Sign up for our newsletters
Receive the latest in Footwear, Fashion, Music and Creativity in our newsletters.
After showing you the IGIRIS x Under Armour Charge RC a few weeks ago we had a chance to sit down with the designers responsible for the fantastic looking shoes. Tapped by Under Armour to create a special version of their latest Charge RC shoe, the artist collective designed two very special colorways derived from classic Japanese folk tales centering around the shark and the hare. Here Kentaro Kobuke discusses his inspirations, how he came to work with Under Armor and how he sees his work progressing. Catch the full interview below.
Can you introduce yourself and what you do?
I do creative work under the name IGIRIS. IGIRIS started out in 2010, together it comprises graphic designer Tsuyoshi Ozaki.
What is the premise behind IGIRIS?
“IGIRISU” is Japanese for “UK,” and the name IGIRIS is a play on that. It started when a group of friends from Tokyo gathered together in London and together formed an artist collective so I decided to use the name IGIRIS.
What are your inspirations?
Participating in events all over the world, meeting and working with new people, and creating new pieces inspire me.
How did you end up working with Under Armour?
The footwear design team at Under Armour came across some of my work. They reached out and asked if I would be interested in working on a creative project with the loose narrative of rebuilding and rebirth surrounding the recent Olympic Games in London.
What were your inspirations for the project?
I was inspired by the Japanese book Kojiki, a book of Japanese myths and stories that are over 2,000 years old. Under Armour felt a strong connection between rebirth and the Olympic Games which would serve as the inspiration. The London Games were the greenest in history, and part of the story involved the reuse of demolished buildings from the last London games. I saw rebirth as a common theme in the fables and fantasies of Japanese culture, specifically The Hare of Inaba.
How is the story translated towards a global audience?
There are so many stories and fairy tales from around the world, yet they all have some similarities. For example, mythological creatures appear in everyone’s stories – unicorns in the East, dragons in the West. In this collaboration I was particularly inspired by a story in the Kojiki called, “The Hare of Inaba,” so I incorporated it into my work. In the story, the hare tricks sharks into lining up across the sea so he can use them as a bridge to cross from one island to another, however, while he is crossing, the sharks realize they have been tricked and punish him by ripping off his fur. After going through his punishment, the White Hare is transformed through his endurance and goodness to become renewed.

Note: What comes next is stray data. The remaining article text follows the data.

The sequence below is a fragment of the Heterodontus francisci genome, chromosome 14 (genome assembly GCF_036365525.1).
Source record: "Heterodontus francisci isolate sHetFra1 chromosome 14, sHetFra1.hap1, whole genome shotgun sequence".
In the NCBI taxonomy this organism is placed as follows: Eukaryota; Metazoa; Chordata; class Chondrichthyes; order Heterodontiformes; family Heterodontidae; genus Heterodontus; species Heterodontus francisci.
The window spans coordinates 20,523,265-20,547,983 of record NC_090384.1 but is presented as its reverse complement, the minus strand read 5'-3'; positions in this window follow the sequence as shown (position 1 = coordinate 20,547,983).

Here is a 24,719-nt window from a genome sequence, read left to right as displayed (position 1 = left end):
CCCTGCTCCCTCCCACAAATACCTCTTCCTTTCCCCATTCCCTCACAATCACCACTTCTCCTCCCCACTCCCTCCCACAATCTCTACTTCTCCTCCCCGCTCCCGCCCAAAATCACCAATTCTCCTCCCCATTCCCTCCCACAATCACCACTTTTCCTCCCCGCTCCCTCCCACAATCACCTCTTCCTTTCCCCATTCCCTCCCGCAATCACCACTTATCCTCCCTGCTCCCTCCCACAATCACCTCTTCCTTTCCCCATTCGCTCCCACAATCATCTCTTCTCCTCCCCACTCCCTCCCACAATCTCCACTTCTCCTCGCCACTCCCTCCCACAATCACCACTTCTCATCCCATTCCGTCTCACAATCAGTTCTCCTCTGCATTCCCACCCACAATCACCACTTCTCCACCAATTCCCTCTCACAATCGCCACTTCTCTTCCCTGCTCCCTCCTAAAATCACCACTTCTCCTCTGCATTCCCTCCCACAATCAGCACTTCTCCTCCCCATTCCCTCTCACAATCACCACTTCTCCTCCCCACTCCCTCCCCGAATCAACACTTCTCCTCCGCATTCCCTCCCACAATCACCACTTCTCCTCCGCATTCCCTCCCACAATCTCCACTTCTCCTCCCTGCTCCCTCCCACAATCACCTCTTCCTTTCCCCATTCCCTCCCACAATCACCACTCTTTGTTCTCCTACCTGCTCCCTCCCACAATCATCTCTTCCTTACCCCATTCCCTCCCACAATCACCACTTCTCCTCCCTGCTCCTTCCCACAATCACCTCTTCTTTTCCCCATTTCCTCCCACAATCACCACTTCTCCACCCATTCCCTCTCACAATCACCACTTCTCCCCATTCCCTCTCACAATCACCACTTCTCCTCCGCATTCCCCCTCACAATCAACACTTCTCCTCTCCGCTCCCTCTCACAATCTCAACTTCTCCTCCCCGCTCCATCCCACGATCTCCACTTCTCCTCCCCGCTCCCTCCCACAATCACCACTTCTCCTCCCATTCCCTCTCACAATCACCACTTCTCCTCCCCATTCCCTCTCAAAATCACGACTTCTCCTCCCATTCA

How did you want to apply the story to the footwear?
The art featured on the shoes, inspired by the story, is about idealism. Although a shoe is small space to display art, it was important to feature the design as prominently as possible on the shoes themselves. The Charge RC is a technologically advanced athletic shoe and it was rebuilt with the same innovations but also new sensibilities from Japanese culture. The slip-on aesthetic is a nod to the traditional Ikitabi, slip-on shoes from ancient Japan. By reconstructing the Charge RC’s closure to pay tribute to that style, and by adding the banding as opposed to traditional laces, it changed the shoe’s whole aesthetic, but kept its performance. Each colorway of the limited edition (of 100) shoe also comes with a T-Shirt that features the art that was created. Each colorway of the shoe represents the story’s two central figures, the white hare and the blue sharks, which is where the color stories were derived.
What’s the goal of the shoe itself? Is it a product on its own or one to continue the telling of the story?
It’s for the audience to decide. The meaning depends on the person looking at the design. My goal was to intrigue the imagination of anyone who sees the shoes. Under Armour did not want to limit the possibilities of the shoe, so there were no specific plans to limit costs on how things were created. They wanted creativity in its purest form, and would worry about what to do with the shoe after it was created.
Can you talk a bit about the boxes and how it factors into the whole project?
We wanted a cool way to showcase the shoes, so in keeping with that theme of rebirth, we commissioned a woodworker out of Portland who hand-made 20 boxes using the lumber harvested from a demolished high school gymnasium. It was a perfect way to elevate the story even further. The design and print on both the wooden and the specially-created white shoe boxes, which 80 of the shoes will come in, is taken from the mythological inspirations throughout the rest of Kojiki. We wanted to create a sort of fantasy gateway into the product. The box serves as the doorway to the story and we felt it was a great place to add art that leads into the world of Kojiki.
How do you feel about the fact it’s not for sale and a relatively small amount of people can see your work?
I am honored to be the first artist that has collaborated with Under Armour. Although there are only 100 pairs and they are not for sale, it was an opportunity to create art without the need to think about commerce. Here, athletic footwear is serving as the canvas, or the medium through which we’re telling a story. The intention wasn’t to create exclusivity by selling a limited edition shoe, but to use the shoe to introduce the interpretation of this story to new audiences.
What are your thoughts on the intersection of lifestyle (art) and performance (such as performance footwear)?
I believe that art and lifestyle can always intersect. Living in Tokyo, life and art are always side-by-side. It’s wonderful.
Thanks a lot for your time.